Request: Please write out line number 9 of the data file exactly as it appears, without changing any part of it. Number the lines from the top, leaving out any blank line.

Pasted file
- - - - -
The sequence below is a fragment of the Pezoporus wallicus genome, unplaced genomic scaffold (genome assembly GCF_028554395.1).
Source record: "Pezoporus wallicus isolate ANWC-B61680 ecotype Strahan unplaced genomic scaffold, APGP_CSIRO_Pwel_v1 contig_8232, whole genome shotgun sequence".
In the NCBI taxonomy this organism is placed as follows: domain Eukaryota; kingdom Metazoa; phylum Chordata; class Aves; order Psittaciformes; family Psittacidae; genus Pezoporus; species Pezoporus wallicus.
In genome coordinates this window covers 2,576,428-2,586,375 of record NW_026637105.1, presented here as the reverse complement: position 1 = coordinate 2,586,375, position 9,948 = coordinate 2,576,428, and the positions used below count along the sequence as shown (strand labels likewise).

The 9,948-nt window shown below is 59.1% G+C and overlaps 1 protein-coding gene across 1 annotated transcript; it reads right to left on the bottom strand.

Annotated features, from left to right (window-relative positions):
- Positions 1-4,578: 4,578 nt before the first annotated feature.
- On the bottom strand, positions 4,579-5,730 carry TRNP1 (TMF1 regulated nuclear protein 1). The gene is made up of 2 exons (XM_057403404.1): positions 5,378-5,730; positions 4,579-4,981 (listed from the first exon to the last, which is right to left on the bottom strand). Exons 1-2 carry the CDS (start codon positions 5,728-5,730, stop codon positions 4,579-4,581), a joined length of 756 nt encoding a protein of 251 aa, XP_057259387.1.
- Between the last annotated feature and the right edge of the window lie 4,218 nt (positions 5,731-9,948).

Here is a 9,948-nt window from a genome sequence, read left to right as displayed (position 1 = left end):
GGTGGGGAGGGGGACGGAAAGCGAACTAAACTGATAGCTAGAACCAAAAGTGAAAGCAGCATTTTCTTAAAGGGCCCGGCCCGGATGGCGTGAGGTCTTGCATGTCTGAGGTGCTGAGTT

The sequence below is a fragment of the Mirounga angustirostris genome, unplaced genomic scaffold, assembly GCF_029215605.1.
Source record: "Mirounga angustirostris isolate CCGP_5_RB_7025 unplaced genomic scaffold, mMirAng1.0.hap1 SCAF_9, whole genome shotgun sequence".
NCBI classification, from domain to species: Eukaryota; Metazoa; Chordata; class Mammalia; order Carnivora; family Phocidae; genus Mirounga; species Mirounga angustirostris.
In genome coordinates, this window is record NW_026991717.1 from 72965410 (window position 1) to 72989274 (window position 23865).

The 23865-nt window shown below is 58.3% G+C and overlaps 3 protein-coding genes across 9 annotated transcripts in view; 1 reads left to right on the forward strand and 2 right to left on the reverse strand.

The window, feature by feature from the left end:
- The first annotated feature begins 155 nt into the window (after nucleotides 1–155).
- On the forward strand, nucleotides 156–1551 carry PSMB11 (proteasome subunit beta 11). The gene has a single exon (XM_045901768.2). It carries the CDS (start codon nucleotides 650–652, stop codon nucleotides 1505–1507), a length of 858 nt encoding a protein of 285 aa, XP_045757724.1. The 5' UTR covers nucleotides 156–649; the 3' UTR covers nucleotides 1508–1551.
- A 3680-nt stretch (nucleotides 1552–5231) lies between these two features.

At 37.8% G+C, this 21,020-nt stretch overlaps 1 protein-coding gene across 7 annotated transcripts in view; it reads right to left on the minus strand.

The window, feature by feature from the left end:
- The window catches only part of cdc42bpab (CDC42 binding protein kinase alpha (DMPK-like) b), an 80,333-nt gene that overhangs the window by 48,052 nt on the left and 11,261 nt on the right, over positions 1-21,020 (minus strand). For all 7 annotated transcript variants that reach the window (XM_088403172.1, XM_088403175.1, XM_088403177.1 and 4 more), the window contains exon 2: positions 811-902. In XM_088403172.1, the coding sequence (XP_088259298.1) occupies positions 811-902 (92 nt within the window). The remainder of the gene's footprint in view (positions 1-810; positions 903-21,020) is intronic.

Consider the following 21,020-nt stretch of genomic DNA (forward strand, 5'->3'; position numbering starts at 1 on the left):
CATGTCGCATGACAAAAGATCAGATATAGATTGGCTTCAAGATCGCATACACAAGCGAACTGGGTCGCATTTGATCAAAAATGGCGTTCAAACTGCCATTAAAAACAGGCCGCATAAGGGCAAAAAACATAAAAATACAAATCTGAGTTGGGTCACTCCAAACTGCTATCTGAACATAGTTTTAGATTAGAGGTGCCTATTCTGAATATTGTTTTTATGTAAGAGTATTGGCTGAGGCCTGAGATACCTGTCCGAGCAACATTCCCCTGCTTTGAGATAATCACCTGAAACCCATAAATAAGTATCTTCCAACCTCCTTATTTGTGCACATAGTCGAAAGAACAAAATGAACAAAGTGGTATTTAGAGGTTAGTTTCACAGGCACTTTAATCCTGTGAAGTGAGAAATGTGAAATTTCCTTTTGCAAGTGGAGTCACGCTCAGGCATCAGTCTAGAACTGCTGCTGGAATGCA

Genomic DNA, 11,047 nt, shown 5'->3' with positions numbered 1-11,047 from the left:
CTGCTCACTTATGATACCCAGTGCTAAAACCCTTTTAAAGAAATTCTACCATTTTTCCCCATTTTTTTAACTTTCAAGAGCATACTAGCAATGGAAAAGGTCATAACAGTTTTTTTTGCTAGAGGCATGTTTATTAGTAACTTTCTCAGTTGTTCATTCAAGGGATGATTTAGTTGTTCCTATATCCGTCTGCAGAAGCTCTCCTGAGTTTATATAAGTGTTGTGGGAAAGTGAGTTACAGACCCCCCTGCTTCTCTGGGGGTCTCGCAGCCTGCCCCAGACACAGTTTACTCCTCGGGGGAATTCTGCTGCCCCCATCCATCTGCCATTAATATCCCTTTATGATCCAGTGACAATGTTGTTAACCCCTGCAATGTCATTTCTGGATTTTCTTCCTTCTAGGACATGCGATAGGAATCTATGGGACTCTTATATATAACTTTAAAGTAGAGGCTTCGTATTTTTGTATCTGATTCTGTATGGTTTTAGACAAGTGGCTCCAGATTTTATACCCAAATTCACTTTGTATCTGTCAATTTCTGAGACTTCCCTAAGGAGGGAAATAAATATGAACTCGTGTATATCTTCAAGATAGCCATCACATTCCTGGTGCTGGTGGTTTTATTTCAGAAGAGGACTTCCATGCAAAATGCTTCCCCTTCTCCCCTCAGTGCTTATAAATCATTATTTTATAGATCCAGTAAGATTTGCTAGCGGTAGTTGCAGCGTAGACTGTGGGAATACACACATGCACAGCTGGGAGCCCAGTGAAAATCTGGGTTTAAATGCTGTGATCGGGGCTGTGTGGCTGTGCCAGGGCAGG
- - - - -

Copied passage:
- Between the last annotated feature and the right edge of the window lie 4,218 nt (positions 5,731-9,948).